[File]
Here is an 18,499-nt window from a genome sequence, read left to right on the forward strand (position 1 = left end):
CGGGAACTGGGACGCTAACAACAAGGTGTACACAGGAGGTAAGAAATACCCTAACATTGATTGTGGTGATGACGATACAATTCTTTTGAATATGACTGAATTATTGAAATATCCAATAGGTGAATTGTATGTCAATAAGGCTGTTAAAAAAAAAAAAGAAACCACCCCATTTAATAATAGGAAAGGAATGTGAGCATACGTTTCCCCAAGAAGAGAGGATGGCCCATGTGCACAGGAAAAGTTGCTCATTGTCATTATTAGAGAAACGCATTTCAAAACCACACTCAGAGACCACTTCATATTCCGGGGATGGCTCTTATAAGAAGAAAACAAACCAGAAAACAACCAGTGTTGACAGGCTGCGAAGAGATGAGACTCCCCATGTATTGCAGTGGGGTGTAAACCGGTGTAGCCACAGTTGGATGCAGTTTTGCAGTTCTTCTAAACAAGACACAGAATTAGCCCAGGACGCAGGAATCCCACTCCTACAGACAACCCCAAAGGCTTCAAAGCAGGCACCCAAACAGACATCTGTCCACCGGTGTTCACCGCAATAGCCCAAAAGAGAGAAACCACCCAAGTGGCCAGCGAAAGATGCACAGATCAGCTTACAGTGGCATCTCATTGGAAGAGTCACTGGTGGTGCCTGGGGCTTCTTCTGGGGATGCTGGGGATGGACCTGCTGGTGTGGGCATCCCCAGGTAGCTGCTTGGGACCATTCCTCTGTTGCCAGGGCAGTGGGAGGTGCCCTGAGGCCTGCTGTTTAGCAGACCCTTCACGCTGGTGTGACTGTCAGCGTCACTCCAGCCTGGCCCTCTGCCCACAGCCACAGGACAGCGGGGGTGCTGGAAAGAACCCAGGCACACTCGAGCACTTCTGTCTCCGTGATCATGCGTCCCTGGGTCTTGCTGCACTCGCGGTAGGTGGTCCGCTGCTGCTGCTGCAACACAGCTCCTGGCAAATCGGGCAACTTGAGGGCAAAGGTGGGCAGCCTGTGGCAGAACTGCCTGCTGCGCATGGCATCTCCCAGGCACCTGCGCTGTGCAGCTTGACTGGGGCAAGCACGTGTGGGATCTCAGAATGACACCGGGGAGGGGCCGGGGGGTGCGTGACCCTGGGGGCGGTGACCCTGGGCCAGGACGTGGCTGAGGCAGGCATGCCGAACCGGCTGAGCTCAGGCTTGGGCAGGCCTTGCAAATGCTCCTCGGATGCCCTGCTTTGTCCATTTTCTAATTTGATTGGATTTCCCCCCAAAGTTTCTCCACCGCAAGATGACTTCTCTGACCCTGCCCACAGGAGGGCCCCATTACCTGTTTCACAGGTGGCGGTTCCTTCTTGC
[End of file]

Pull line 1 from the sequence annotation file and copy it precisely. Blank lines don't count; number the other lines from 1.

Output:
Here is an 18,499-nt window from a genome sequence, read left to right on the forward strand (position 1 = left end):